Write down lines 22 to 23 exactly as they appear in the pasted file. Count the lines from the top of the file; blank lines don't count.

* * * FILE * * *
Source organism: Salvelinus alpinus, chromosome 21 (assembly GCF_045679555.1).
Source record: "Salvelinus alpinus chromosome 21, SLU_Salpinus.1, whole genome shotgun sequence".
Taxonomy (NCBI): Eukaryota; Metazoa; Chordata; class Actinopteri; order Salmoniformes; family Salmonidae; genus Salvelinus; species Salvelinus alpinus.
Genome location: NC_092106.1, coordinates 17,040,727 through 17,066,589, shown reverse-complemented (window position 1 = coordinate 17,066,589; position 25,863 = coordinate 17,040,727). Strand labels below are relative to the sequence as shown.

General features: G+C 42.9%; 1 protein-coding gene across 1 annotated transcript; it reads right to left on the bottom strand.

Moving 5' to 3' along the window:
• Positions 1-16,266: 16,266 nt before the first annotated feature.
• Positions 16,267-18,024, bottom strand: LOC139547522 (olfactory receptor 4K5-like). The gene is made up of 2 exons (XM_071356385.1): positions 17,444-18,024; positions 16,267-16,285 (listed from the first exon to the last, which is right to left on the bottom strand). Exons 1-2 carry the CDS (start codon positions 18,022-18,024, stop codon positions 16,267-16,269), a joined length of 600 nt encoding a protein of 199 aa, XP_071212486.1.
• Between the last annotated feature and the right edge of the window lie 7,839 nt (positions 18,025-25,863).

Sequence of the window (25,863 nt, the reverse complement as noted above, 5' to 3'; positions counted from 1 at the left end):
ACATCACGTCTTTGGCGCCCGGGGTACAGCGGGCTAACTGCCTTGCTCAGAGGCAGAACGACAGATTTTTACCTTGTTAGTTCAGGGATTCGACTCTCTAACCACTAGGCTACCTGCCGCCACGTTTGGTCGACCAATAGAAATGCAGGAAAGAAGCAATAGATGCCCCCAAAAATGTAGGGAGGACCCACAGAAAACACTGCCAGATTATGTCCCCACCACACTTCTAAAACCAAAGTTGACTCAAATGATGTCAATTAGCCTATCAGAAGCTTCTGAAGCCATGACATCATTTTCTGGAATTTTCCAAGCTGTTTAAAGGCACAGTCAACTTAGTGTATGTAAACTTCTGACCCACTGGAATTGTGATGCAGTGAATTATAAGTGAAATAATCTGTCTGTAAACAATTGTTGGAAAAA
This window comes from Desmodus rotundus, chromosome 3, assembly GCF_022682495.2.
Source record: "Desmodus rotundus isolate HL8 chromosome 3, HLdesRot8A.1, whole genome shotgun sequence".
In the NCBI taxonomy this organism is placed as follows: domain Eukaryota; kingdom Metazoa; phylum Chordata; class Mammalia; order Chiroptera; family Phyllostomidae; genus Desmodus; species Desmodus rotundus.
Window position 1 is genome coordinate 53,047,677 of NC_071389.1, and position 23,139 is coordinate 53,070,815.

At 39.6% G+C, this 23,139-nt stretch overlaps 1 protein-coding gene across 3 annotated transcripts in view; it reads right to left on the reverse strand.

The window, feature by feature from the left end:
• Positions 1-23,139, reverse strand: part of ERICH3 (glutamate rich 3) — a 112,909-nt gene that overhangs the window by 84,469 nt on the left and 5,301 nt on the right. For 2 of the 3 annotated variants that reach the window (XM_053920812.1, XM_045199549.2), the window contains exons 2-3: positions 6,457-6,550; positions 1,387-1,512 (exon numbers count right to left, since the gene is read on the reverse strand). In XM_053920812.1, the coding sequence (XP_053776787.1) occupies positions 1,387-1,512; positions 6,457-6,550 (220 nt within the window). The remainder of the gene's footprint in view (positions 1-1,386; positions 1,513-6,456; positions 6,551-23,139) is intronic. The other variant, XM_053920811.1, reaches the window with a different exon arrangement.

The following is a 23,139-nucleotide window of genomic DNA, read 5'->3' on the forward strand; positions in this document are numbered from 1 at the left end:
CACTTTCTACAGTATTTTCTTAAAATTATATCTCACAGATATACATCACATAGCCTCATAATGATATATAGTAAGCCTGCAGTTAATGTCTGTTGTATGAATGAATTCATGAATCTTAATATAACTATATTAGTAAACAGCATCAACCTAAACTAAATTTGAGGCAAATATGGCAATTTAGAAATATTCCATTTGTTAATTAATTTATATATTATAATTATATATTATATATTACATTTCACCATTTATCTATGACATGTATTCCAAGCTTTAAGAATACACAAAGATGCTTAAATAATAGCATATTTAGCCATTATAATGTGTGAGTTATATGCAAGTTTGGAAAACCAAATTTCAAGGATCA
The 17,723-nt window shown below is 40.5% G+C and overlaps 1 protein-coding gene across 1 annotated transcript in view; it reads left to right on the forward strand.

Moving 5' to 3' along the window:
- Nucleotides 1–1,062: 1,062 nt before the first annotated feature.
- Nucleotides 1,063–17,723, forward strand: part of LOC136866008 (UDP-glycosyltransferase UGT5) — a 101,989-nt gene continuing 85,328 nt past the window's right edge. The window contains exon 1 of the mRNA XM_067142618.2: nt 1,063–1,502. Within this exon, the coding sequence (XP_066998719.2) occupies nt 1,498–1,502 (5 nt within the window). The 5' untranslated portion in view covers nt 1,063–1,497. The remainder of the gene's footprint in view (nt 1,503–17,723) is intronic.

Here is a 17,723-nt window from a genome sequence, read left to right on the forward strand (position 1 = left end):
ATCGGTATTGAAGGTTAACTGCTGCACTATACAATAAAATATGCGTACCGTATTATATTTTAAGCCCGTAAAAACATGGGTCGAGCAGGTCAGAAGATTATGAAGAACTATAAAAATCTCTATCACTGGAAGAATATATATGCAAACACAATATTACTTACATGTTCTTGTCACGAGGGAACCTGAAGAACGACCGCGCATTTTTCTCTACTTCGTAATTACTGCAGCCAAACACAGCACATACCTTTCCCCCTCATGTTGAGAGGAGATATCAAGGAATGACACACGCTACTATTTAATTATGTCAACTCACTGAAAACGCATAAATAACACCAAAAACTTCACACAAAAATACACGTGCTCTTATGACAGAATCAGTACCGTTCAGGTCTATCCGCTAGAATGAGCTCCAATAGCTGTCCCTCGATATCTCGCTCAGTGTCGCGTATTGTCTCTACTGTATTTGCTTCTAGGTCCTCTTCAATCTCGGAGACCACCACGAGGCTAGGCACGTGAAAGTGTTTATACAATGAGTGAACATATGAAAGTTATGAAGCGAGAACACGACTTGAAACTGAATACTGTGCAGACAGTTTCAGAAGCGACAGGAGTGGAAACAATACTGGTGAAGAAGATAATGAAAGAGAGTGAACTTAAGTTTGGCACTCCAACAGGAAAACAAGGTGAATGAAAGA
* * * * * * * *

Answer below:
Moving 5' to 3' along the window:
- Nucleotides 1–1,062: 1,062 nt before the first annotated feature.